Control of prana, will lead to control of mind by depleting it of its existing energy. But, you cannot just drain the mind from the energy angle as the energy channels or habit pathways will continue to replenish and augment them. A two-pronged approach is necessary; you have to deplete existing residual energy and you have to cut new grooves in the mind which are conducive to your aspiration.
Lack of focus on cutting new pathways leads to habitual pathways getting stronger. Just as water seeks the path of least resistance, the mind’s energy will also flow to our likes and dislikes and rouse them into vehemence. If you do not at the same time rewire the mind, the flow of energy in existing pathways will strengthen. For meaningful change, there must a real change of heart—this is necessary and essential.
Vasana or mental conditioning: The mind arises from the seed of vasana or mental conditioning. Vasana develops or strengthens, when one perceives an object on the basis of one’s conviction, without inquiring into it at all. When the firmness of notions are held in one’s consciousness with great intensity—it all appears very real. Notions are thus seen as reality and one gets deluded, abandons his own unconditioned nature and one’s vision is perverted.
That is known as the mind in which such perverse vision creates confusion between what is, and, what appears to be. When such perverse vision gains firm ground, the restless mind comes into being, bringing in its train the cycle of birth and death.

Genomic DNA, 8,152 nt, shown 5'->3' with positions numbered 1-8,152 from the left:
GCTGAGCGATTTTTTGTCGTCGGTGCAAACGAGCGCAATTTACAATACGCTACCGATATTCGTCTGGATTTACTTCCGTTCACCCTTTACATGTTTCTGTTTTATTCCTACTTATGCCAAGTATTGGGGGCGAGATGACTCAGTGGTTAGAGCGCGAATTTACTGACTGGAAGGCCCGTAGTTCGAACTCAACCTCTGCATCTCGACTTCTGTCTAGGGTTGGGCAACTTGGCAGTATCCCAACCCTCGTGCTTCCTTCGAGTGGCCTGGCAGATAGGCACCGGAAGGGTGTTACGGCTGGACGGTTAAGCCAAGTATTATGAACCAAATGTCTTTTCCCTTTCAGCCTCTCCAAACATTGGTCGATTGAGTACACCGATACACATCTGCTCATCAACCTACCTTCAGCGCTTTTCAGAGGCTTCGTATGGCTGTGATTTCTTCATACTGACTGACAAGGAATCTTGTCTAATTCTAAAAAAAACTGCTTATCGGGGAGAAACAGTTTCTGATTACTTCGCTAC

Vasana has gained strength by repeated use, it will weaken by disuse. Awakened living is living consciously, not by habit and at each step of the way. As the inner intelligence or pure awareness is brought into play consciously, and the habitual mind weakens in proportion to its disuse and the use instead of the inner intelligence.
All sorrow and suffering is the result of unawakened living or living habitually – no matter the allure, acceptance and encouragement by all as ‘normal living’. True normal living is to live from the ‘norm of our true nature’.
2. Unminding the mind
Spiritual Discipline: Contrary to some misconceptions, the disciplined mind is not a stressed mind or a mind that is denied anything good. The mind is just offered what is good, wholesome and conducive to its aspiration and it thus learns better choices instead of taking the path of least resistance.
This spirit is sustained by one’s aspiration and self-discipline. Spiritual discipline is the fire which forges potential into ability and with this gain, it is never a loss but movement from gain to gain.